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Chapter 96 Part 2 - The Mysterious Art Museum

A street artist's life changed when he ended up at a mysterious art museum. DBT,Korean,Novel,Translation,Art,Artist,Slice of life,Poor to Rich,Mystery

It's a bit worrying. He might not recognize me.


Henri from this era wasn't in his right mind, and the last time I met him was seven years ago, in 1892.


I wonder if he'll remember me from just one meeting seven years ago.


With no other choice and a feeling of unease, I followed the nurse to the third floor, heading to a room in the far corner of the mental hospital. Along the way, the sight of patients sticking their arms out of the barred windows and shouting startled me.


Unfazed, the nurse walked straight ahead and then stopped in front of a room, speaking through the bars.


I followed the nurse to the third floor, heading towards a room in the far corner of the psychiatric hospital. The journey was unsettling, as inmates reached out their arms or shouted from behind the bars of their cells.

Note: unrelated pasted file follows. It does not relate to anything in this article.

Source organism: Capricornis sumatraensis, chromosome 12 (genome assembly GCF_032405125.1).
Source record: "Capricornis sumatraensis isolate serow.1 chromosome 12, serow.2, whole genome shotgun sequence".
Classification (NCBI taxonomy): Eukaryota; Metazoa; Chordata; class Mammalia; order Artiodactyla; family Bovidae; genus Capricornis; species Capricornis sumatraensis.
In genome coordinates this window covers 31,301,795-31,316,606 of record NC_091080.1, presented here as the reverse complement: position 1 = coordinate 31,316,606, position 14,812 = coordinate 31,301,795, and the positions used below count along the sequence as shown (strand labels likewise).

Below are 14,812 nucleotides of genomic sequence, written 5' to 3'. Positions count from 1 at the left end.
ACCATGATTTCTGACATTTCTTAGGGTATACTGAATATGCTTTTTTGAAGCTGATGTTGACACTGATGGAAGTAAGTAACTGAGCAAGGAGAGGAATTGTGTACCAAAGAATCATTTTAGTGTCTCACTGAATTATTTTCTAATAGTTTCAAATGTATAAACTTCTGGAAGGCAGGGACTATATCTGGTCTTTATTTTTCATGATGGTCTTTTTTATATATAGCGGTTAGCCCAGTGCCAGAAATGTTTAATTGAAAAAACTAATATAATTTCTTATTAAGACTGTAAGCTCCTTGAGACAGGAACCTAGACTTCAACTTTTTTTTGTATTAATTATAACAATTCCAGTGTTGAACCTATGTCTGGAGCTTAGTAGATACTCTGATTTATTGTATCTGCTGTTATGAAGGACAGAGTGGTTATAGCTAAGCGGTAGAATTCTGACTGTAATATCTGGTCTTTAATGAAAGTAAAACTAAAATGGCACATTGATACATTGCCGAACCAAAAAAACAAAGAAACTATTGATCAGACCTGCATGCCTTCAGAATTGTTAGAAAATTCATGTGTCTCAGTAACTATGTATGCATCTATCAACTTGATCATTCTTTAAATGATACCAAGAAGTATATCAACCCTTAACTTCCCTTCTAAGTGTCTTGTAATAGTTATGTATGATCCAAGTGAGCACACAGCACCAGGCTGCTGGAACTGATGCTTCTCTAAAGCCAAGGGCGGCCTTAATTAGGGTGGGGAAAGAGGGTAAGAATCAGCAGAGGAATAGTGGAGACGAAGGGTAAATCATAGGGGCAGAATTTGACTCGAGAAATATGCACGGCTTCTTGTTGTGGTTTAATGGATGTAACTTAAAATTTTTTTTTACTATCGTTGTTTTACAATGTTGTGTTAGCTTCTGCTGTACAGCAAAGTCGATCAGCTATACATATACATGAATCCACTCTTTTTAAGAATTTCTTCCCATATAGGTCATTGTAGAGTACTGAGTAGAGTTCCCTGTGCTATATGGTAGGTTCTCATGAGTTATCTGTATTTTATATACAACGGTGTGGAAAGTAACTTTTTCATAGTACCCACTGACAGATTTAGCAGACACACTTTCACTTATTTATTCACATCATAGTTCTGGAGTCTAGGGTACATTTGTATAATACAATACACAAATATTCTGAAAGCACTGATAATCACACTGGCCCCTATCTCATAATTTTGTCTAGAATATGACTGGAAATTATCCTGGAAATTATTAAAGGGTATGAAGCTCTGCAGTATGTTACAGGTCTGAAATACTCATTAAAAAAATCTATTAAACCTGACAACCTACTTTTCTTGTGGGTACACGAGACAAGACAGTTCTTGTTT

The nurse, seemingly accustomed to this, walked straight ahead without glancing at them, stopping in front of a room and speaking through the bars.


"Henri. You have a visitor, do you recognize them?"


Henri was inside.


I quickly looked through the bars behind the nurse.


In front of a large window.


A dwarf was sitting on the bed, staring out through the heavily barred window.


"Henri! It's me, Ban. Do you remember me?"


There was no response from Henri. The nurse began to look at me suspiciously. In my urgency, I recounted an old memory.


"Do you remember drinking with me at the Moulin Rouge 7 years ago? We went to the brothel together, drew pictures, and then drank heavily before going to your place."


What word had he reacted to? Henri twitched.


The nurse frowned and said,


"Henri is hospitalized with alcohol-related illness. Please don’t provoke him with talk of drinking."


"Ah, yes. Sorry."


So, it was the mention of alcohol.


After bowing my head to the nurse and looking back through the bars, Henri was now looking at me.


Henri's haggard appearance. His small body seemed even more pitiable.


"Henri! It's me."


Henri looked at me for a while before jumping down from the bed and walking over.